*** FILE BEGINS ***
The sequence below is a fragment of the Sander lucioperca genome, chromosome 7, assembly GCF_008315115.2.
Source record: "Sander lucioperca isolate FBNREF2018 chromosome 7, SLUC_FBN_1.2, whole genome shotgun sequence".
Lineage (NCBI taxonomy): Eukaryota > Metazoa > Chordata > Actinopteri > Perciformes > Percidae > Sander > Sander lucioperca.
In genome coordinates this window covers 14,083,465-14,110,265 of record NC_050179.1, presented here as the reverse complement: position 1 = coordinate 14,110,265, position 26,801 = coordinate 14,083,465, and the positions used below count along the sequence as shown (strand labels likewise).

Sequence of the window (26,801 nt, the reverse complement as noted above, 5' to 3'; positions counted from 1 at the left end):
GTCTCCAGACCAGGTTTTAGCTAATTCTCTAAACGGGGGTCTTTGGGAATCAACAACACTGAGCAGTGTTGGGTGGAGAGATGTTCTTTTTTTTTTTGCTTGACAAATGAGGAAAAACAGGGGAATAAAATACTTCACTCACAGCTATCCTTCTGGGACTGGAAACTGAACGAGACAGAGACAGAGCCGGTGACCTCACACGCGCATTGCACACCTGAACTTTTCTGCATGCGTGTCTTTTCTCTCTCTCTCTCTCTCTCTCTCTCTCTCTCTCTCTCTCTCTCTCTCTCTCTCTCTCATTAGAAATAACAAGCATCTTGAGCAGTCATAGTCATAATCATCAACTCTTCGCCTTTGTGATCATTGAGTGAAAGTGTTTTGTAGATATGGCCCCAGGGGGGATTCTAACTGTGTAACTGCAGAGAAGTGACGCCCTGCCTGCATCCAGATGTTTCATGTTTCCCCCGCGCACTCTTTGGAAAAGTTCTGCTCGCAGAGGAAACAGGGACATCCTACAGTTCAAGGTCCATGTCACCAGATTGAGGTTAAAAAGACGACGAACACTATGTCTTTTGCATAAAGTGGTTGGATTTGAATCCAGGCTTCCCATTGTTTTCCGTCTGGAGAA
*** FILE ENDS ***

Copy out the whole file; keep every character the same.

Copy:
The sequence below is a fragment of the Sander lucioperca genome, chromosome 7, assembly GCF_008315115.2.
Source record: "Sander lucioperca isolate FBNREF2018 chromosome 7, SLUC_FBN_1.2, whole genome shotgun sequence".
Lineage (NCBI taxonomy): Eukaryota > Metazoa > Chordata > Actinopteri > Perciformes > Percidae > Sander > Sander lucioperca.
In genome coordinates this window covers 14,083,465-14,110,265 of record NC_050179.1, presented here as the reverse complement: position 1 = coordinate 14,110,265, position 26,801 = coordinate 14,083,465, and the positions used below count along the sequence as shown (strand labels likewise).

Sequence of the window (26,801 nt, the reverse complement as noted above, 5' to 3'; positions counted from 1 at the left end):
GTCTCCAGACCAGGTTTTAGCTAATTCTCTAAACGGGGGTCTTTGGGAATCAACAACACTGAGCAGTGTTGGGTGGAGAGATGTTCTTTTTTTTTTTGCTTGACAAATGAGGAAAAACAGGGGAATAAAATACTTCACTCACAGCTATCCTTCTGGGACTGGAAACTGAACGAGACAGAGACAGAGCCGGTGACCTCACACGCGCATTGCACACCTGAACTTTTCTGCATGCGTGTCTTTTCTCTCTCTCTCTCTCTCTCTCTCTCTCTCTCTCTCTCTCTCTCTCTCTCTCTCTCTCATTAGAAATAACAAGCATCTTGAGCAGTCATAGTCATAATCATCAACTCTTCGCCTTTGTGATCATTGAGTGAAAGTGTTTTGTAGATATGGCCCCAGGGGGGATTCTAACTGTGTAACTGCAGAGAAGTGACGCCCTGCCTGCATCCAGATGTTTCATGTTTCCCCCGCGCACTCTTTGGAAAAGTTCTGCTCGCAGAGGAAACAGGGACATCCTACAGTTCAAGGTCCATGTCACCAGATTGAGGTTAAAAAGACGACGAACACTATGTCTTTTGCATAAAGTGGTTGGATTTGAATCCAGGCTTCCCATTGTTTTCCGTCTGGAGAA